Figure 13
figure 13

(a) Crystal structure of {[Cu(bpbtp)(L5)(DMF)]•DMF}. Perfluorobutyl groups are coloured blue. Reproduced from Jeon et al.44 (b) Crystal structure and solvent-assisted ligand incorporation in [Zr6(μ3-OH)8(OH)8(TBAPy)2] (NU-1000). Reproduced from Deria et al.45

Postsynthetic trifluoromethyl modification of MOF using a plasma-enhanced chemical vapor deposition

Decoste et al.57 reported a unique technique to modify an internal pore surface of MOF with trifluoromethyl groups. The postsynthetic treatment of the famous three-dimensional hydrophilic MOF, [Cu3(btc)2] (HKUST-1, H3btc=1,3,5-benzenetricarboxylic acid),58 with a plasma-enhanced chemical vapor deposition of perfluorohexane yielded a hydrophobic form of HKUST-1 (herein referred to as ‘HKUST-1 plasma’). The HKUST-1 plasma got CF3 groups on the surface of the pores with maintenance of the overall crystal structure of HKUST-1 and the presence of the CF3 groups had an important role in perfluorohexane loading. Thus, the HKUST-1 plasma with pefluorohexane guests showed an enhanced stability to ammonia and water and an enhanced ammonia adsorption capacity compared with untreated HKUST-1.

Conclusion and outlook

In this review article, we organized the structures and porous properties of MOFs/PCPs decorated with fluorinated building blocks such as fluorine- or trifluoromethyl-functionalized organic bridging ligands, inorganic fluorinated anions and perfluoroalkane-functionalized organic ligands. The manipulation of porous structures using fluorine-containing building blocks leads to fascinating porous properties such as high hydrophobicity, preferable adsorption for targeted gases, flexible pores and specific perfluoroarene–arene interaction. In addition, we expect that fluorine functionalization has great potential to give other novel and beneficial properties to MOFs/PCPs.

The existence of high-energy C–H and/or O–H oscillators in luminescent coordination compounds causes a decrease in emission intensity. Utilization of fluorinated organic ligands with low-energy C–F bonds is effective for reducing/eliminating the non-emissive process associated with vibrational relaxation. Chen et al.59 compared the luminescent properties of two three-dimensional MOFs, {[Er2(1,4-bdc)3(DMF)2(H2O)]•H2O} and {[Er2(tetrafluoroterephthalate)3(DMF)(H2O)]•DMF}. The partially desolvated fluorinated MOF {[Er2(tetrafluoroterephthalate)3(DMF)]•DMF} showed higher Er(III)-based emission intensity than the desolvated non-fluorinated MOF [Er2(1,4-bdc)3]. The hfa (hexafluoroacetylacetonate) chelating ligand is also a good building unit for the construction of MOFs exhibiting strong emissions. Hasegawa and colleagues60 reported the one-dimensional Eu(III) coordination polymers, [Eu(hfa)3(L)] (L=bidentate phosphane oxide ligands). In particular, a high-emission quantum yield (ΦLn=83% in the solid state) was observed in [Eu(hfa)3(dppcz)] (dppcz=3,6-bis(diphenylphosphoryl)-9-phenylcarbazole). Although the luminescent properties given in this paragraph are not related to porous properties, it is expected that this strategy to use fluorinated ligands is available for the construction of luminescent MOFs showing a significant guest-responsive change in emission properties in future sensing devices.

Fine control of framework flexibility is one of the challenging issues in MOF/PCP chemistry. A solid-solution approach based on organic bridging ligands such as substituted dicarboxylates has been applied to tune the flexibility.61, 62 Inorganic fluorinated monoanions have the potential to endow MOFs/PCPs with flexibility and the degree of flexibility is dependent on the kind of these monoanions. For example, we found inorganic monoanion-dependent acetone adsorption properties of porous assemblies of coordination complexes, [Cu(A)2(pyridine)4] (A=PF6, BF4, CF3SO3 and CH3SO3).63 The desolvated forms had no pores and showed no N2 and CO2 adsorption at all. However, the adsorption isotherms for acetone at 283 K clearly indicated that the porous assemblies of coordination complexes with PF6 or BF4 monoanions took in acetone guests with structural changes, whereas the porous assemblies of coordination complexes with CF3SO3 or CH3SO3 monoanions exhibited no response to acetone. Furthermore, these monoanions are often coordinated to the metal centers in a monodentate manner, which is effective in an unalterable framework topology during complete or partial anion displacement. We believe that these characteristics in inorganic fluorinated monoanions contribute to the controllable flexibility in MOFs/PCPs by mixing more than two kinds of monoanions.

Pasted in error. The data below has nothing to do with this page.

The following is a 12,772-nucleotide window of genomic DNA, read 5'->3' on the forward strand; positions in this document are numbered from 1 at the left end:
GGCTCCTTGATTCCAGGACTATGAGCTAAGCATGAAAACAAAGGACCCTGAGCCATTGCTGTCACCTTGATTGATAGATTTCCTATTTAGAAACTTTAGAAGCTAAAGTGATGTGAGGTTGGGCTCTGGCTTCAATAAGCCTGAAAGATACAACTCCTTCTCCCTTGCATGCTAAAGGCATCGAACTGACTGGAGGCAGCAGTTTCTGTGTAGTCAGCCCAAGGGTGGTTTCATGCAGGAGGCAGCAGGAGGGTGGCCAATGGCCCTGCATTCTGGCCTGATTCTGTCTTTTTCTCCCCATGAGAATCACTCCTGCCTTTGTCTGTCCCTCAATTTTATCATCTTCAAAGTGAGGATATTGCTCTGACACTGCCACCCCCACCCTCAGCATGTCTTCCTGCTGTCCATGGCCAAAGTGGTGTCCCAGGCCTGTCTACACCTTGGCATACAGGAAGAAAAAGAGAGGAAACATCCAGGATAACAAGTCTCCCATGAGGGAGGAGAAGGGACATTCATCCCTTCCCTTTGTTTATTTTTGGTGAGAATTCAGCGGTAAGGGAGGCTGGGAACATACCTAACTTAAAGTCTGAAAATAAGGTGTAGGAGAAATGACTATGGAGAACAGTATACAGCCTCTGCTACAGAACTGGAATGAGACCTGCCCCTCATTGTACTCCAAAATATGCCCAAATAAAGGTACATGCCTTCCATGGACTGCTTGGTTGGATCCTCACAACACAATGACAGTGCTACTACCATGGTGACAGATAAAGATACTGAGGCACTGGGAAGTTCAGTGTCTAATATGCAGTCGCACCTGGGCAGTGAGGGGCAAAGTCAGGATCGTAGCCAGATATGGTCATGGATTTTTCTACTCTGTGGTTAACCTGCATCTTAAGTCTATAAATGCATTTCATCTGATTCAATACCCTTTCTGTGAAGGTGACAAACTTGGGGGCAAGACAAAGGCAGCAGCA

Charge- and electron-transfer MOFs/PCPs composed of electron donor and acceptor units may show fascinating electronic properties (magnetic, conductive and ferroelectric properties) coupled with porous properties.64 Modification of organic ligands by fluorine atom with the highest electronegativity and small van der Waals radius enables to drastically change the degree of charge/electron transfer with less effect in steric hindrance, resulting in a fine tuning of electronic structures and properties. A series of electronically active carboxylate-bridged paddle-wheel Ru dimers can be utilized as an electron-donor building unit in MOFs/PCPs frameworks with electron-acceptor building units.

In addition, it is important to provide new synthetic methods to obtain fluorine-functionalized MOFs/PCPs. Partial incorporation of fluorine-containing molecules into pores of MOFs/PCPs may be a new approach to obtain fluorine-dominated porous properties. Uemura and colleagues65 hint at the possibility of this synthetic approach. Oligo(vinylidene fluoride) was confined in 1 × 1 nm2 pores of the three-dimensional MOF, [Tb(1,3,5-benzenetrisbenzoate)],66 without any fluorine substituents to elucidate the dynamics of oligo(vinylidene fluoride) in restricted space. Although the parent MOF showed a typical type I N2 isotherm with the Brunauer–Emmett–Teller specific surface area of 730–930 m2 g–1, the obtained composite adsorbed negligible amount of N2 gas, indicating no accessible pores after the incorporation of oligo(vinylidene fluoride). However, we expect that if pores can be filled with an appropriate amount of fluorine-containing molecules, the composite may retain sufficient accessibility for other guests with a fluorine-modified pore surface. Partial incorporation of ionic liquids with inorganic fluorinated anions into MOFs/PCPs is also effective for creating a fluorine-modified pore surface.42

Finally, we anticipate that this review will attract much attention among not only MOF/PCP scientists but also many researchers involved in other scientific fields and provide opportunities to investigate new and/or reported fluorine-functionalized MOFs/PCPs towards future applications.